The Pritchett Lecture, generously funded by an anonymous donor in honor of W. Kendrick Pritchett, the founding father of AHMA, is an annual event that brings to campus a distinguished scholar for an evening lecture and an afternoon seminar.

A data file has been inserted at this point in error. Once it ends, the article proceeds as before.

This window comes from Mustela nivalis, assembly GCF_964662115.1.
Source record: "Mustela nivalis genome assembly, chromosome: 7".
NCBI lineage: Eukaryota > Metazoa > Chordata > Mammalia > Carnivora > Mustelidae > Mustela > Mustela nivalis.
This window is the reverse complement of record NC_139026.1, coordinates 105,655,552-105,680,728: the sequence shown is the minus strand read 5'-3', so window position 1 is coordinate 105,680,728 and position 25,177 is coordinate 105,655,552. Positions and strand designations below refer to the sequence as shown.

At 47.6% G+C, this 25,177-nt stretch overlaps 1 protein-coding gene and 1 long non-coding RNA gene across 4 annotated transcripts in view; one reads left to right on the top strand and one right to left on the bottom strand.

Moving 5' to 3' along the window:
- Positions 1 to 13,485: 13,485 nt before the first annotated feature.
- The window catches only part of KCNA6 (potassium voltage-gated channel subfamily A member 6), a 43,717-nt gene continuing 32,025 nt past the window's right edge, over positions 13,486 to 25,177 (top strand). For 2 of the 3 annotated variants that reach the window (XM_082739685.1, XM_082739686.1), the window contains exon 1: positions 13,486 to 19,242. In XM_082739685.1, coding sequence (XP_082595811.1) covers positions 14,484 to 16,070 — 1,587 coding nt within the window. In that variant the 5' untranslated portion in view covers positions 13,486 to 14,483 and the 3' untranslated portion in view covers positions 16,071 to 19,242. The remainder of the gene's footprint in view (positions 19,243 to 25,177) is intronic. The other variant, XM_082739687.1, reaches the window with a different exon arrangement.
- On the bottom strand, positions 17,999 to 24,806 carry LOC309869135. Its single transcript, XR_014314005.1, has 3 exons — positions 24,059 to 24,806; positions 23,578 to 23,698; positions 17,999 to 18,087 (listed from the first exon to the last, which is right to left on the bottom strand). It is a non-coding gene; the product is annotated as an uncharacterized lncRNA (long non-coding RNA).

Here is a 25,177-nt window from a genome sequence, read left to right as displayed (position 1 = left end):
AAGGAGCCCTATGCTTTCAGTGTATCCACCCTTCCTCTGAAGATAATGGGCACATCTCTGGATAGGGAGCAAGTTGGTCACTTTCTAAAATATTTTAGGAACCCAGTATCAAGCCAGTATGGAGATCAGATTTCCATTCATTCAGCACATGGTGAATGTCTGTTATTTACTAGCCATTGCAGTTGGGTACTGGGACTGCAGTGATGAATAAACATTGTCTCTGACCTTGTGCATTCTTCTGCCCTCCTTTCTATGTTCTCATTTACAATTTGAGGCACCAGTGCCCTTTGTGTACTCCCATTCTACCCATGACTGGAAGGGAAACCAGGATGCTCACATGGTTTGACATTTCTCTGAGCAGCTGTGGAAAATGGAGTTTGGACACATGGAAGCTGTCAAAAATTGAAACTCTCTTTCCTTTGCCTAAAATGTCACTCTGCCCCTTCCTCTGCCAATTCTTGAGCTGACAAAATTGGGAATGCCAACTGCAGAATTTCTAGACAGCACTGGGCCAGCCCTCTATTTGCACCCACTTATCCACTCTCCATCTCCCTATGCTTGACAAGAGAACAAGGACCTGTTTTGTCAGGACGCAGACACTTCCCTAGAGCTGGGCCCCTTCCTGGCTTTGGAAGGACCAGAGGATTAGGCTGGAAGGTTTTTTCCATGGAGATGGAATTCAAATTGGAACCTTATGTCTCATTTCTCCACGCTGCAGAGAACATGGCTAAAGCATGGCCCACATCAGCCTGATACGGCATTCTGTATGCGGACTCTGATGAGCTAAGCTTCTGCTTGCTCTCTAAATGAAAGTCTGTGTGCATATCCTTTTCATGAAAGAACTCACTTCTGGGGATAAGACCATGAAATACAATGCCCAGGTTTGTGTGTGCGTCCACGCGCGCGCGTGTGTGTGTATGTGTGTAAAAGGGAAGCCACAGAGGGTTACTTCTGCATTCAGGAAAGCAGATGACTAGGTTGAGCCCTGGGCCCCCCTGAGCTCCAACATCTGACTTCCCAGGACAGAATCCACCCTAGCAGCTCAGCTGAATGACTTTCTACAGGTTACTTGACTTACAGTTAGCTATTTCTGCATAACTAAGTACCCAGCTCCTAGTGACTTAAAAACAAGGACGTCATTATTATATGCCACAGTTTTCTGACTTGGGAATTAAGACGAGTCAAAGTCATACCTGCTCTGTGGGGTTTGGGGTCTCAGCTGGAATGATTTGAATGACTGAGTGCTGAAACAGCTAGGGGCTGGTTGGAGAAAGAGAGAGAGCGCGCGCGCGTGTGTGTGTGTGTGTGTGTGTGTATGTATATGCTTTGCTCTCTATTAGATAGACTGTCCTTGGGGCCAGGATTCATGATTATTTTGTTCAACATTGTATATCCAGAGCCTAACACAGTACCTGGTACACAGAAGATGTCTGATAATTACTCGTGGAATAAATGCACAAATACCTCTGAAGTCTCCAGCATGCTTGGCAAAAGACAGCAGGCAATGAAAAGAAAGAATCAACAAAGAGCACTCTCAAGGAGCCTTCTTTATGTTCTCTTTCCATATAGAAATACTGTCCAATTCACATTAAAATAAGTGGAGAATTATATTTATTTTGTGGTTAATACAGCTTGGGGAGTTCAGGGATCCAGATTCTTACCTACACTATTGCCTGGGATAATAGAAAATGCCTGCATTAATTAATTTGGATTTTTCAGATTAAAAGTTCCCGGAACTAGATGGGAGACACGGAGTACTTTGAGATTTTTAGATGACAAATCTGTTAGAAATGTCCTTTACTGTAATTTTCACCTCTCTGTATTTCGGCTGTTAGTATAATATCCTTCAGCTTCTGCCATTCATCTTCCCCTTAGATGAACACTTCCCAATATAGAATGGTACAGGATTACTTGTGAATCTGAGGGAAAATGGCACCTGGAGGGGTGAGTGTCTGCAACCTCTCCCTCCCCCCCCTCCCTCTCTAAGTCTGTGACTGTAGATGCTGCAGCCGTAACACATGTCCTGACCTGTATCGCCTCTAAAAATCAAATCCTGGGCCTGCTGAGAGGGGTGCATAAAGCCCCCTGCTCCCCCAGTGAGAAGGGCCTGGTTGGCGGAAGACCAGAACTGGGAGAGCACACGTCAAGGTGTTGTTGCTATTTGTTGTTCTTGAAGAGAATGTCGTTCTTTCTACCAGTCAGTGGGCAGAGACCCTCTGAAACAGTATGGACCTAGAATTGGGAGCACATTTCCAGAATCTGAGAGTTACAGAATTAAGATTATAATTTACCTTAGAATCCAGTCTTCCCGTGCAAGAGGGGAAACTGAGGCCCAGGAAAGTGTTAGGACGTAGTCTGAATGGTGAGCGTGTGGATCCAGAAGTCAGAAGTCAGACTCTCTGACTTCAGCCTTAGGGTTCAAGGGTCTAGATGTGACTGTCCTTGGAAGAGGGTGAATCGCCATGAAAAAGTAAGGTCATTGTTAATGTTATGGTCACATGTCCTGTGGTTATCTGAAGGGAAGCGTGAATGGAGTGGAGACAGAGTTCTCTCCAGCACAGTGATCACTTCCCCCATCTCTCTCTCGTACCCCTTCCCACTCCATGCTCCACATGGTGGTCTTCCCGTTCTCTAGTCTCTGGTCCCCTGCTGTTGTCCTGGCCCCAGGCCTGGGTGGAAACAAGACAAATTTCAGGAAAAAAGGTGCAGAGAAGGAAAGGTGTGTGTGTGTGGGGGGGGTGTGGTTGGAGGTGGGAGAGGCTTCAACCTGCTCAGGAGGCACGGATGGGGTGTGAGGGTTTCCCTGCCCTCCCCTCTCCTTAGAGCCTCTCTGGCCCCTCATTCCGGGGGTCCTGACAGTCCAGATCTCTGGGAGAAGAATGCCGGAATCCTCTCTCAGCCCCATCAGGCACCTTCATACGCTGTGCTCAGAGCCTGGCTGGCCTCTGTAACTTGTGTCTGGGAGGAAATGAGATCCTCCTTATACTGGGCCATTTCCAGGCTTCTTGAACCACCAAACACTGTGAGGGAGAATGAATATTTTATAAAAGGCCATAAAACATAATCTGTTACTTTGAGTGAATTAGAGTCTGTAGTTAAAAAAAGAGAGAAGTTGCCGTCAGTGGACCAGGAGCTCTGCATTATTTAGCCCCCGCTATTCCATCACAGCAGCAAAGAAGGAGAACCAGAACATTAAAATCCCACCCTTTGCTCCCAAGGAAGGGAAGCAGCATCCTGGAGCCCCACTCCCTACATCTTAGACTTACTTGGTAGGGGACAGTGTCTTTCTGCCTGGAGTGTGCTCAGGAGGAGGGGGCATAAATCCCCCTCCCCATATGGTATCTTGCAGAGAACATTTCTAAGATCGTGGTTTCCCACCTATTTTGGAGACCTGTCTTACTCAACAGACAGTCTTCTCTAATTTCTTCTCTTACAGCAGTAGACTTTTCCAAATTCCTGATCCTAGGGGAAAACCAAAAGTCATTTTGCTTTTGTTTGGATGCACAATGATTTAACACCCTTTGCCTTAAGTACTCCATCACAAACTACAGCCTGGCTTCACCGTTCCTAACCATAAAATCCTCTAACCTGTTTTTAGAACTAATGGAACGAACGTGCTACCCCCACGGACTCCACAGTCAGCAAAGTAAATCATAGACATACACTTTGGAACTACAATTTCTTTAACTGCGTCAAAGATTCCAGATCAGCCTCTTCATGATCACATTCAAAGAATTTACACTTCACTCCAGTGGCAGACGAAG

W. Kendrick Pritchett (1909-2007) was Professor Emeritus of Greek at U.C. Berkeley and the founder of the Graduate Group in Ancient History and Mediterranean Archaeology. He taught in the Classics Department from 1948 to 1976 and served four years as its chair. Distinctions and honors marked his academic path from its onset. He was twice named a Guggenheim Fellow; for six years was a member of the Institute for the Advanced Study at Princeton; and twice was Professor at the American School for Classical Studies at Athens. Upon his retirement, he received the Berkeley Citation, the campus’ highest award. In addition, he was a Fulbright Research Fellow, a Corresponding Fellow of the British Academy, and an Honorary Member of the Royal Irish Academy. His contributions to the fields of Greek topography, military history, epigraphy, and historiography put him in a class by himself among international scholars. His Studies in Ancient Greek Topography reached eight volumes. His Greek State at War comprises five volumes, one of which won the American Philological Association’s coveted Goodwin Award of Merit. To visit an ancient battlefield or site with Kendrick was to be accompanied by a walking library, for inevitably he had mastered in advance all relevant ancient texts, the accounts of the early modern travelers, and all relevant contemporary scholarship. Also a noted wine connoisseur, he amassed an impressive cellar in his Berkeley home and was often invited for special tasting by wine merchants in the San Francisco Bay Area.